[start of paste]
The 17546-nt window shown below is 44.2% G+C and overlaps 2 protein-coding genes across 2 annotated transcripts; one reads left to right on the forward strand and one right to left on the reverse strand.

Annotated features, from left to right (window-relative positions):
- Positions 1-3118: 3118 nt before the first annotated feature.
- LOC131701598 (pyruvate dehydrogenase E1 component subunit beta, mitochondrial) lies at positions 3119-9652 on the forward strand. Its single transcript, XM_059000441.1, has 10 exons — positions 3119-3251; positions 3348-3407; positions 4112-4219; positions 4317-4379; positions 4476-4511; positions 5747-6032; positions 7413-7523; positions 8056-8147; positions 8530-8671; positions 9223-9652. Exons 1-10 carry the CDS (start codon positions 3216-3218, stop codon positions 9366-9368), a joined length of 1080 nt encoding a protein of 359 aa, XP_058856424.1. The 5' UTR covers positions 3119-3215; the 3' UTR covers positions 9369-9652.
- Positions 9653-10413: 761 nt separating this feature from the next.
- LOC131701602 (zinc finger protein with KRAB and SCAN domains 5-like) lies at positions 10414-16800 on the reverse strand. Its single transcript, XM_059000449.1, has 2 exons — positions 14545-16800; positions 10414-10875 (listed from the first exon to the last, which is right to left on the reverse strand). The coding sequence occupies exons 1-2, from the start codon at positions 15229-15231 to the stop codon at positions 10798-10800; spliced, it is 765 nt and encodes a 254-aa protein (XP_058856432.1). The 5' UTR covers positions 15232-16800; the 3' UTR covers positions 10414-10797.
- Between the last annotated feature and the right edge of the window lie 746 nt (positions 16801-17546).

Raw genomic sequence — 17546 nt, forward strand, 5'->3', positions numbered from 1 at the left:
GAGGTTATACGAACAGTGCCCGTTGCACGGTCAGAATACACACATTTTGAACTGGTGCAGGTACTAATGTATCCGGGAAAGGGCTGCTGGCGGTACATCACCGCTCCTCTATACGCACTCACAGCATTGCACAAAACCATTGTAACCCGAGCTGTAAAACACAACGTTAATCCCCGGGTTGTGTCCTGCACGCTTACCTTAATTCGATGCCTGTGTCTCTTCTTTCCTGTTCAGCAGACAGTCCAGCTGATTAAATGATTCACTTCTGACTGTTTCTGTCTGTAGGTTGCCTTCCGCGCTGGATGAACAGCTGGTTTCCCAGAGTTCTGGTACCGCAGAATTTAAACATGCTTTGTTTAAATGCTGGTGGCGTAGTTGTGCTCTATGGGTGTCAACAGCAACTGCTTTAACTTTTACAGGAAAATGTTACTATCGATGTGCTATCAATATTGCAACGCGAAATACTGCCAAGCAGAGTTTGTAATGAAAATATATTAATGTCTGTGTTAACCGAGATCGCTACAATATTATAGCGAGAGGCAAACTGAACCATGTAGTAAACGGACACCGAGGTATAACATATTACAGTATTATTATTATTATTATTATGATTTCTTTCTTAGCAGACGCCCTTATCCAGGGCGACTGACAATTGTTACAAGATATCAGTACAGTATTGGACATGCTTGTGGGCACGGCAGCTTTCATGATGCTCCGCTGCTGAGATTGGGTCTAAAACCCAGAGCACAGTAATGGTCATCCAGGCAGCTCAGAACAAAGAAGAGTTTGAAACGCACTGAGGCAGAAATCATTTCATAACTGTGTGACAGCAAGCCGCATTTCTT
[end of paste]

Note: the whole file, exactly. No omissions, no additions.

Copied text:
The 17546-nt window shown below is 44.2% G+C and overlaps 2 protein-coding genes across 2 annotated transcripts; one reads left to right on the forward strand and one right to left on the reverse strand.

Annotated features, from left to right (window-relative positions):
- Positions 1-3118: 3118 nt before the first annotated feature.
- LOC131701598 (pyruvate dehydrogenase E1 component subunit beta, mitochondrial) lies at positions 3119-9652 on the forward strand. Its single transcript, XM_059000441.1, has 10 exons — positions 3119-3251; positions 3348-3407; positions 4112-4219; positions 4317-4379; positions 4476-4511; positions 5747-6032; positions 7413-7523; positions 8056-8147; positions 8530-8671; positions 9223-9652. Exons 1-10 carry the CDS (start codon positions 3216-3218, stop codon positions 9366-9368), a joined length of 1080 nt encoding a protein of 359 aa, XP_058856424.1. The 5' UTR covers positions 3119-3215; the 3' UTR covers positions 9369-9652.
- Positions 9653-10413: 761 nt separating this feature from the next.
- LOC131701602 (zinc finger protein with KRAB and SCAN domains 5-like) lies at positions 10414-16800 on the reverse strand. Its single transcript, XM_059000449.1, has 2 exons — positions 14545-16800; positions 10414-10875 (listed from the first exon to the last, which is right to left on the reverse strand). The coding sequence occupies exons 1-2, from the start codon at positions 15229-15231 to the stop codon at positions 10798-10800; spliced, it is 765 nt and encodes a 254-aa protein (XP_058856432.1). The 5' UTR covers positions 15232-16800; the 3' UTR covers positions 10414-10797.
- Between the last annotated feature and the right edge of the window lie 746 nt (positions 16801-17546).

Raw genomic sequence — 17546 nt, forward strand, 5'->3', positions numbered from 1 at the left:
GAGGTTATACGAACAGTGCCCGTTGCACGGTCAGAATACACACATTTTGAACTGGTGCAGGTACTAATGTATCCGGGAAAGGGCTGCTGGCGGTACATCACCGCTCCTCTATACGCACTCACAGCATTGCACAAAACCATTGTAACCCGAGCTGTAAAACACAACGTTAATCCCCGGGTTGTGTCCTGCACGCTTACCTTAATTCGATGCCTGTGTCTCTTCTTTCCTGTTCAGCAGACAGTCCAGCTGATTAAATGATTCACTTCTGACTGTTTCTGTCTGTAGGTTGCCTTCCGCGCTGGATGAACAGCTGGTTTCCCAGAGTTCTGGTACCGCAGAATTTAAACATGCTTTGTTTAAATGCTGGTGGCGTAGTTGTGCTCTATGGGTGTCAACAGCAACTGCTTTAACTTTTACAGGAAAATGTTACTATCGATGTGCTATCAATATTGCAACGCGAAATACTGCCAAGCAGAGTTTGTAATGAAAATATATTAATGTCTGTGTTAACCGAGATCGCTACAATATTATAGCGAGAGGCAAACTGAACCATGTAGTAAACGGACACCGAGGTATAACATATTACAGTATTATTATTATTATTATTATGATTTCTTTCTTAGCAGACGCCCTTATCCAGGGCGACTGACAATTGTTACAAGATATCAGTACAGTATTGGACATGCTTGTGGGCACGGCAGCTTTCATGATGCTCCGCTGCTGAGATTGGGTCTAAAACCCAGAGCACAGTAATGGTCATCCAGGCAGCTCAGAACAAAGAAGAGTTTGAAACGCACTGAGGCAGAAATCATTTCATAACTGTGTGACAGCAAGCCGCATTTCTT